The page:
That is amazing. The point is emphasized by the fact that these are doctors fresh out of medical school. If they were never taught this info in the immediate preceding years of intensive education and training, they are unlikely to pick up more knowledge later in their careers. These young doctors are among the most well educated people in the world, as few fields are as hard to enter and the drop-out rate of medical students is phenomena. These graduates entering residency programs are among the smartest of Americans, the cream of the crop, having been taught at some of the best schools in the world. They are highly trained experts in their field, but obviously this doesn’t include nutrition.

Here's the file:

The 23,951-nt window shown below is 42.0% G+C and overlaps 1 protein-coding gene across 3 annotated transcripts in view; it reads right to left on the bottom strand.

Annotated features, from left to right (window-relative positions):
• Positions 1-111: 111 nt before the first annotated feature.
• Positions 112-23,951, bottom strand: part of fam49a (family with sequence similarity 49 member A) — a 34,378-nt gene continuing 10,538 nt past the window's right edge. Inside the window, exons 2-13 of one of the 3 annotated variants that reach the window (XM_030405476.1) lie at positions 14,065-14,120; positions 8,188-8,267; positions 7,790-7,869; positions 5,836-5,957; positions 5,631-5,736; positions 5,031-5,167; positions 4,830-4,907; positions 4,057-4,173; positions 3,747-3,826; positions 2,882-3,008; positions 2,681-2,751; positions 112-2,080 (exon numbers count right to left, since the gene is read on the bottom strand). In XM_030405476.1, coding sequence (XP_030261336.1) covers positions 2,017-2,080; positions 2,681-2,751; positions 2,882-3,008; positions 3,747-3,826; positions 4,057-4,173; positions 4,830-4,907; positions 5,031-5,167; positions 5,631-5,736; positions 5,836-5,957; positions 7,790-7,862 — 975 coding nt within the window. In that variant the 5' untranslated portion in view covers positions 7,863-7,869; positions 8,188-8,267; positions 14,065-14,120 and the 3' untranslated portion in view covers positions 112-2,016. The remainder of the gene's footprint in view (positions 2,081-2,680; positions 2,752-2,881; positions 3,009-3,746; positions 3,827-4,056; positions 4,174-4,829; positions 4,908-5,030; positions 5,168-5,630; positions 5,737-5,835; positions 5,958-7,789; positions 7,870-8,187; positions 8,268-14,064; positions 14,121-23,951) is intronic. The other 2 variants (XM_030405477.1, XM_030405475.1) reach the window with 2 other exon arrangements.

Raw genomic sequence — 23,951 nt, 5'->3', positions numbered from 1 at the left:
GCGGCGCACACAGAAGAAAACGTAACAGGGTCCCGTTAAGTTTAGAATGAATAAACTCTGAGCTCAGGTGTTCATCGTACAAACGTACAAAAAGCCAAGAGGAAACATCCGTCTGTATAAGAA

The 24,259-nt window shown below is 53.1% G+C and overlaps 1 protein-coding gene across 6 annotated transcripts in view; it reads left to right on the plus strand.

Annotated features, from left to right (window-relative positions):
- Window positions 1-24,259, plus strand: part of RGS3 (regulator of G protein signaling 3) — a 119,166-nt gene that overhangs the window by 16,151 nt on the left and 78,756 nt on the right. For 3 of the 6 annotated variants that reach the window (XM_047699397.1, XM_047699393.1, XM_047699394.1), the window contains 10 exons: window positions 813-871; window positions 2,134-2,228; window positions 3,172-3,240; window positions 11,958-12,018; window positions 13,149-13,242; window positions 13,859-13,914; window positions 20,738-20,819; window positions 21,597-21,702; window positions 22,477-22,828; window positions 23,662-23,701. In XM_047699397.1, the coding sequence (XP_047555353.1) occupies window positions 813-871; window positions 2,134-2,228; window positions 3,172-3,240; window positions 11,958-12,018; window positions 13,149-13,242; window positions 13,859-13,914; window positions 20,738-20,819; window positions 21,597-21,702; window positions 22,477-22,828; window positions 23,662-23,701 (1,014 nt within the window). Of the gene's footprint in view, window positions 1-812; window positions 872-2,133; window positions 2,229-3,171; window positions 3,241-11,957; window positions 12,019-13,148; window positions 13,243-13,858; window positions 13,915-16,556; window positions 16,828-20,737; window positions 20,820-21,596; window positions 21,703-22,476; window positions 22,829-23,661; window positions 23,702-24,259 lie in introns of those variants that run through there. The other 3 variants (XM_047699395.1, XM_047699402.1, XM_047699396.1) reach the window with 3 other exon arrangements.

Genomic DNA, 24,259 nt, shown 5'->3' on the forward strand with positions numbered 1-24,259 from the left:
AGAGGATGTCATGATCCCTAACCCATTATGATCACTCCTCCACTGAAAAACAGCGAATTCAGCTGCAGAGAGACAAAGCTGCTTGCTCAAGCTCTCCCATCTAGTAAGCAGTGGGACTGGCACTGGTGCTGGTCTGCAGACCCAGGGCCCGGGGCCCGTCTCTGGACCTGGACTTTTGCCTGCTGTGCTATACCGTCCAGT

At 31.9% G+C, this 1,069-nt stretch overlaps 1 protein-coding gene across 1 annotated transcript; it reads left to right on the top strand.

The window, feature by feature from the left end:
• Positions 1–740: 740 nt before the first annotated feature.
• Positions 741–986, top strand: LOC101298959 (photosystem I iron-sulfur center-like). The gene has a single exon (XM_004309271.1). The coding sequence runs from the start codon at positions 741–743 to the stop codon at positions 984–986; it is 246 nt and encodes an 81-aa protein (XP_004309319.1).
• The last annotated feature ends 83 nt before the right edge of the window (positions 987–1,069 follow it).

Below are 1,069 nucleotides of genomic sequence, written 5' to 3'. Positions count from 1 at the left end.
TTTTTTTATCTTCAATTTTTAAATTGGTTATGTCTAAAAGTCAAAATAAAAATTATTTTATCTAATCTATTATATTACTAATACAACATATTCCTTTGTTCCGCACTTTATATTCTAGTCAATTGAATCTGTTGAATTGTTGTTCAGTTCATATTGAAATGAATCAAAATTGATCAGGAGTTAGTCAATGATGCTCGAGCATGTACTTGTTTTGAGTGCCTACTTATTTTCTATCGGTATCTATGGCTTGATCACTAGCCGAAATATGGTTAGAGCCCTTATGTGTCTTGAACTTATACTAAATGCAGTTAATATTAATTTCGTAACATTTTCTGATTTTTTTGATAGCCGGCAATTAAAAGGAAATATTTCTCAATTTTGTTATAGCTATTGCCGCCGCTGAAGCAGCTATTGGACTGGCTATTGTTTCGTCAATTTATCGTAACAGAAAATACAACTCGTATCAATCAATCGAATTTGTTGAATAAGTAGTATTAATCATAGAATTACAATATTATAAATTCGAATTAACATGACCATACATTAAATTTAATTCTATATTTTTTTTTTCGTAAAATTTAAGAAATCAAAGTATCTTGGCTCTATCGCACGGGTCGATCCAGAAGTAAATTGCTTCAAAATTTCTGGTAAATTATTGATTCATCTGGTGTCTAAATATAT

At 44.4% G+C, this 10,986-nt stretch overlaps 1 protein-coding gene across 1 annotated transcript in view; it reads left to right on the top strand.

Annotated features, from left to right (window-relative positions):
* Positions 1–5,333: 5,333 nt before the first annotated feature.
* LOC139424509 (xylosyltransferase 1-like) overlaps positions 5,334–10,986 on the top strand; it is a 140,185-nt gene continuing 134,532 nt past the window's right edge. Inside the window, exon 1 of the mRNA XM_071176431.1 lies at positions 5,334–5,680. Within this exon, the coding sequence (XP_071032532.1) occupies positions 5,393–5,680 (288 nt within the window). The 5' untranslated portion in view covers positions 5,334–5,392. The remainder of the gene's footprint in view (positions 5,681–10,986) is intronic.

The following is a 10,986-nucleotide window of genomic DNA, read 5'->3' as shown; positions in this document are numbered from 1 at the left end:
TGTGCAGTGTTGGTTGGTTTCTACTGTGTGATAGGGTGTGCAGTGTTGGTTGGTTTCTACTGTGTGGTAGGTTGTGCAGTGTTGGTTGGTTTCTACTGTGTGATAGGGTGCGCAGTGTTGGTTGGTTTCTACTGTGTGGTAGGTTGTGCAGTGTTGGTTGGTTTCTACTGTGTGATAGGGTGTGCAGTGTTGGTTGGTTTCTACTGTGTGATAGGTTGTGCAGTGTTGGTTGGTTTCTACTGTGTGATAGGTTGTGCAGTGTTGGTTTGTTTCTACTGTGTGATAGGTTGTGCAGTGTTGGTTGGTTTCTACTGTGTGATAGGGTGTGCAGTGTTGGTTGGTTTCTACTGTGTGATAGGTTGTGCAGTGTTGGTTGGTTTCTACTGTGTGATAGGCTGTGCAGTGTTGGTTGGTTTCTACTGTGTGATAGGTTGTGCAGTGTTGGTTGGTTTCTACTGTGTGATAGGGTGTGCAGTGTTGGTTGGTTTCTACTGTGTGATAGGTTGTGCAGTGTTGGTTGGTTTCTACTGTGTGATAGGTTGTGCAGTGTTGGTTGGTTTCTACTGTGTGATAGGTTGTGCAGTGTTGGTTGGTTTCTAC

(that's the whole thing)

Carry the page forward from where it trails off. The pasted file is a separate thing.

Think about this. Doctors are where most people turn to for serious health advice. They are the ultimate authority figures that the average person directly meets and talks to. If a cardiologist only got 52 percent right to answers on heart health, would you follow her advice and let her do heart surgery on you? I’d hope not. In that case, why would you listen to the dietary opinion of the typical doctor who is ill-informed? Nutrition isn’t a minor part of health, that is for sure. It is the one area where an individual has some control over their life and so isn’t a mere victim of circumstance. Research shows that simple changes in diet and nutrition, not to mention lifestyle, can have dramatic results. Yet few people have that knowledge because most doctors and other officials, to put it bluntly, are ignorant. Anyone who points out this state of affairs in mainstream thought generally isn’t received with welcoming gratitude, much less friendly dialogue and rational debate.